In order for the SQL to work correctly there is a need to open specific ports to it, you probably don’t want to disable the firewall full stop, so the best way is to use following script that will automatically opens all required ports. It’s actually available as “Fix It” from Microsoft, but here is exact extract from it:
@echo ========= SQL Server Ports ===================
@echo Enabling SQLServer default instance port 1433
netsh firewall set portopening TCP 1433 "SQLServer"
@echo Enabling Dedicated Admin Connection port 1434
netsh firewall set portopening TCP 1434 "SQL Admin Connection"
@echo Enabling conventional SQL Server Service Broker port 4022
netsh firewall set portopening TCP 4022 "SQL Service Broker"
@echo Enabling Transact-SQL Debugger/RPC port 135
netsh firewall set portopening TCP 135 "SQL Debugger/RPC"
@echo ========= Analysis Services Ports ==============
@echo Enabling SSAS Default Instance port 2383
netsh firewall set portopening TCP 2383 "Analysis Services"
@echo Enabling SQL Server Browser Service port 2382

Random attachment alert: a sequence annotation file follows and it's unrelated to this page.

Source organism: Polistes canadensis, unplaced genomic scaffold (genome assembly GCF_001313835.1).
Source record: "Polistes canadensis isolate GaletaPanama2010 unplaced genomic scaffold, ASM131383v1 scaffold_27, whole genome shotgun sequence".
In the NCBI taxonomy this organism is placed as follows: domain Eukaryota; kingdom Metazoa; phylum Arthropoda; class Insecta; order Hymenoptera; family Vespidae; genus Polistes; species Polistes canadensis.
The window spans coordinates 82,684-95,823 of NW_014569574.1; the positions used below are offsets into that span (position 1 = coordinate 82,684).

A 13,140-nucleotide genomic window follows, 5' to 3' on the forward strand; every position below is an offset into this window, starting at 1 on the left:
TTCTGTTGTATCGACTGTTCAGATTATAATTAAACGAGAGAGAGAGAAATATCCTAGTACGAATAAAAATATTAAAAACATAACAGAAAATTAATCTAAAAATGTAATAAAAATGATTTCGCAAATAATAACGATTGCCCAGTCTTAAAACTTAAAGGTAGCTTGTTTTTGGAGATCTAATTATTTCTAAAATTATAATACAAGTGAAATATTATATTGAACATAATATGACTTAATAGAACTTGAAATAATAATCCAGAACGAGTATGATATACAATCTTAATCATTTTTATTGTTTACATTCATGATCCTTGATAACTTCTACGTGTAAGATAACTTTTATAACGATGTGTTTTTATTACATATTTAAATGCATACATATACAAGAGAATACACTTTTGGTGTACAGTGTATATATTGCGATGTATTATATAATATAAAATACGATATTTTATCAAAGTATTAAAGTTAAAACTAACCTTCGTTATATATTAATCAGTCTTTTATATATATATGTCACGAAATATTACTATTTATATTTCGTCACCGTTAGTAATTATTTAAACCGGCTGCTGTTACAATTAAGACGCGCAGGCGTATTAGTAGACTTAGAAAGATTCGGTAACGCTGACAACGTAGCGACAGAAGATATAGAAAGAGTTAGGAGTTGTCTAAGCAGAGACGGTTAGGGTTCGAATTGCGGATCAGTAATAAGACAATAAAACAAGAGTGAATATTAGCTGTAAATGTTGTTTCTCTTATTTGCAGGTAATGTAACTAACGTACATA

netsh firewall set portopening TCP 2382 "SQL Browser"
@echo ========= Misc Applications ==============
@echo Enabling HTTP port 80
netsh firewall set portopening TCP 80 "HTTP"
@echo Enabling SSL port 443
netsh firewall set portopening TCP 443 "SSL"
@echo Enabling port for SQL Server Browser Service’s ‘Browse’ Button
netsh firewall set portopening UDP 1434 "SQL Browser"
@echo Allowing multicast broadcast response on UDP (Browser Service Enumerations OK)
netsh firewall set multicastbroadcastresponse ENABLE
Executing this on Windows 7 and up will show several warnings since the netsh firewall command in deprecated and you should use netsh advfirewall firewall however the script still perform it’s task perfectly.